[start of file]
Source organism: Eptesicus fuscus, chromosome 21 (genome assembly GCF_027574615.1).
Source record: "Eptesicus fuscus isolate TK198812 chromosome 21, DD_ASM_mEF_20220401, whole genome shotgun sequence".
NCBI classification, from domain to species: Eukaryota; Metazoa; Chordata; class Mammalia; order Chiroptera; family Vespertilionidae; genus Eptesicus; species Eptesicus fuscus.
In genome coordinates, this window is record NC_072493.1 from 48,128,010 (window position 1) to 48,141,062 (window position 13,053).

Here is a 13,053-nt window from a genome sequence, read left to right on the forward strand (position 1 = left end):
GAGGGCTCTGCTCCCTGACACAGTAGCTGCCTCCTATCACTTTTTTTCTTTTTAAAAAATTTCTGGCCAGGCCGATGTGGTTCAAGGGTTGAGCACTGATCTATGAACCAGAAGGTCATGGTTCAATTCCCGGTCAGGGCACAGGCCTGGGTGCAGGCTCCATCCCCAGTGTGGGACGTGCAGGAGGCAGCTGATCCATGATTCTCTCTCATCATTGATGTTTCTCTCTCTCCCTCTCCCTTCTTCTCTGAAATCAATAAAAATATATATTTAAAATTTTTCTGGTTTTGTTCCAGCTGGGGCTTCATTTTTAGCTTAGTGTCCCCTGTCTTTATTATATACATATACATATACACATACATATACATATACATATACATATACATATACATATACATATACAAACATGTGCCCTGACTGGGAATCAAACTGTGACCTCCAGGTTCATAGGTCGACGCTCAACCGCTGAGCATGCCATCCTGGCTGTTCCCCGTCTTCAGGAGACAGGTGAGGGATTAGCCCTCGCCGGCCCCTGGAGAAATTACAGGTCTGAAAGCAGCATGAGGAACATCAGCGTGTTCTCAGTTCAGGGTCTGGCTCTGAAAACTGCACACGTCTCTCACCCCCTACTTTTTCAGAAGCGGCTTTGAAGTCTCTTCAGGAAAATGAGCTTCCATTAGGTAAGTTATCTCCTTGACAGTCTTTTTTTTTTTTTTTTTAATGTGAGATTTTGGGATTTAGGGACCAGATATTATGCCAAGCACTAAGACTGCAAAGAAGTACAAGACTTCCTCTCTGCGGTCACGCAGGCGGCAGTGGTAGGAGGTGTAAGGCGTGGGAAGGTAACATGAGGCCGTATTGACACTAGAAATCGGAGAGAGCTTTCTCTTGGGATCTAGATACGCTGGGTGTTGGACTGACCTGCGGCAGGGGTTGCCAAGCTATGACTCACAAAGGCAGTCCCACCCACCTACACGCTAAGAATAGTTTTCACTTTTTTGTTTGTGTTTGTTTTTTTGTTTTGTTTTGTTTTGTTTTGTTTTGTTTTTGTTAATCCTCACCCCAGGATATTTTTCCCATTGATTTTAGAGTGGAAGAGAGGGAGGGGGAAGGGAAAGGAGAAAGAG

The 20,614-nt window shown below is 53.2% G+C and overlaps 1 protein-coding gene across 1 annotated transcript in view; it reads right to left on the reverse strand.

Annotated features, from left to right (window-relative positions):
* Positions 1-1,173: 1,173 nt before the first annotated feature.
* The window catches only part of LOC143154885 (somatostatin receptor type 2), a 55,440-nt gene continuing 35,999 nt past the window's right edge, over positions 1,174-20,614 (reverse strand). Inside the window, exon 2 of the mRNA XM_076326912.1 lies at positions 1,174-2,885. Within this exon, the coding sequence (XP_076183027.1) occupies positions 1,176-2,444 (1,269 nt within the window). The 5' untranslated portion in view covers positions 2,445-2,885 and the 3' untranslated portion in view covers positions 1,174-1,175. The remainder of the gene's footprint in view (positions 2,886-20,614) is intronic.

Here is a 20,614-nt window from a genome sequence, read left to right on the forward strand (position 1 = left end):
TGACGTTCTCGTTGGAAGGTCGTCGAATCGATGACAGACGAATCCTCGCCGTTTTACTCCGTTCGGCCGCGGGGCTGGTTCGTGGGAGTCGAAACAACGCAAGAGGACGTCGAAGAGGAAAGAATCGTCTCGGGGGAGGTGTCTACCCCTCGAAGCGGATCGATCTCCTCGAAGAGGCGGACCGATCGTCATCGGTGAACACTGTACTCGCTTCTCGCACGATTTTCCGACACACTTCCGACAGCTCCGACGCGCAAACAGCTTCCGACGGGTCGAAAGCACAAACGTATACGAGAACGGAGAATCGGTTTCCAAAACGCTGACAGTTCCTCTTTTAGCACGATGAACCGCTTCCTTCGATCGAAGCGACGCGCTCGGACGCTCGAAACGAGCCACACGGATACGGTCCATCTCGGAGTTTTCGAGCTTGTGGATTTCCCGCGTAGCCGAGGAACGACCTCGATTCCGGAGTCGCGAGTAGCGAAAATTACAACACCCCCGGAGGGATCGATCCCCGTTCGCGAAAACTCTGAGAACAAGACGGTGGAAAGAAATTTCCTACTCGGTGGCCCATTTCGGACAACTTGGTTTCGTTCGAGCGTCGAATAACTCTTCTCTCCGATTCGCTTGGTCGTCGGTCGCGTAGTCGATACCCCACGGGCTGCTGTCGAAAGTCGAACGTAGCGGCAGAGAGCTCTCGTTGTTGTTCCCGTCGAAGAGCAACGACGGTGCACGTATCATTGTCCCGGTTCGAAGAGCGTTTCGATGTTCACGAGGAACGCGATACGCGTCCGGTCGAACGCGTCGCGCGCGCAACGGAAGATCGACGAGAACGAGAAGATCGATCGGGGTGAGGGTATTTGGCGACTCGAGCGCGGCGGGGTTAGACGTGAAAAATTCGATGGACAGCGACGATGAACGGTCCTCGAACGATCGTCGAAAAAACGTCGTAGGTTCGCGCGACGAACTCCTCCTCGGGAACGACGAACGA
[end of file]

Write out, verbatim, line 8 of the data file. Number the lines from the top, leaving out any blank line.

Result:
Annotated features, from left to right (window-relative positions):